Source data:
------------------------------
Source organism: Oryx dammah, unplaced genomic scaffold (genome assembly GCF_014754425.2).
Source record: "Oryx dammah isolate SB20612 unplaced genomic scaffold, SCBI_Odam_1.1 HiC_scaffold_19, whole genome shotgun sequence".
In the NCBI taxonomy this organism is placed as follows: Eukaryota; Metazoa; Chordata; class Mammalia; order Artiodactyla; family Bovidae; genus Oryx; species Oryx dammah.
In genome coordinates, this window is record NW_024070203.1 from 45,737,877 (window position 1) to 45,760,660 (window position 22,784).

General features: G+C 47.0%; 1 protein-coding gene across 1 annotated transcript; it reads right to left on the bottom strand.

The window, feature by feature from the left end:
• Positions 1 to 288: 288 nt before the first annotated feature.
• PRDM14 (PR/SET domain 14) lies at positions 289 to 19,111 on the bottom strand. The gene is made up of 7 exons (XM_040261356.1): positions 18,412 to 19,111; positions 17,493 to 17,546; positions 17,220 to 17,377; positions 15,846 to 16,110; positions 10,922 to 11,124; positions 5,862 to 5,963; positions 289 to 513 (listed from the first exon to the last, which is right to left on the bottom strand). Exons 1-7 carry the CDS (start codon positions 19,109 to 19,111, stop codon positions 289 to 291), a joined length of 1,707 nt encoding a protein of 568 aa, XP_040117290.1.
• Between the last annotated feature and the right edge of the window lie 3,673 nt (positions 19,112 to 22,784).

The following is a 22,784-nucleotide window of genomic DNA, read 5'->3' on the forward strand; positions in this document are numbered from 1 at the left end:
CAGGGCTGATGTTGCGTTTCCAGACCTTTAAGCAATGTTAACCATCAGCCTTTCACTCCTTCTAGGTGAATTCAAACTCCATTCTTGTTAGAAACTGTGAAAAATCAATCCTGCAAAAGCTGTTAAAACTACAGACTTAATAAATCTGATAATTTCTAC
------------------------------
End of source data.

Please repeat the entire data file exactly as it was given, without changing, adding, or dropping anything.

Source organism: Oryx dammah, unplaced genomic scaffold (genome assembly GCF_014754425.2).
Source record: "Oryx dammah isolate SB20612 unplaced genomic scaffold, SCBI_Odam_1.1 HiC_scaffold_19, whole genome shotgun sequence".
In the NCBI taxonomy this organism is placed as follows: Eukaryota; Metazoa; Chordata; class Mammalia; order Artiodactyla; family Bovidae; genus Oryx; species Oryx dammah.
In genome coordinates, this window is record NW_024070203.1 from 45,737,877 (window position 1) to 45,760,660 (window position 22,784).

General features: G+C 47.0%; 1 protein-coding gene across 1 annotated transcript; it reads right to left on the bottom strand.

The window, feature by feature from the left end:
• Positions 1 to 288: 288 nt before the first annotated feature.
• PRDM14 (PR/SET domain 14) lies at positions 289 to 19,111 on the bottom strand. The gene is made up of 7 exons (XM_040261356.1): positions 18,412 to 19,111; positions 17,493 to 17,546; positions 17,220 to 17,377; positions 15,846 to 16,110; positions 10,922 to 11,124; positions 5,862 to 5,963; positions 289 to 513 (listed from the first exon to the last, which is right to left on the bottom strand). Exons 1-7 carry the CDS (start codon positions 19,109 to 19,111, stop codon positions 289 to 291), a joined length of 1,707 nt encoding a protein of 568 aa, XP_040117290.1.
• Between the last annotated feature and the right edge of the window lie 3,673 nt (positions 19,112 to 22,784).

The following is a 22,784-nucleotide window of genomic DNA, read 5'->3' on the forward strand; positions in this document are numbered from 1 at the left end:
CAGGGCTGATGTTGCGTTTCCAGACCTTTAAGCAATGTTAACCATCAGCCTTTCACTCCTTCTAGGTGAATTCAAACTCCATTCTTGTTAGAAACTGTGAAAAATCAATCCTGCAAAAGCTGTTAAAACTACAGACTTAATAAATCTGATAATTTCTAC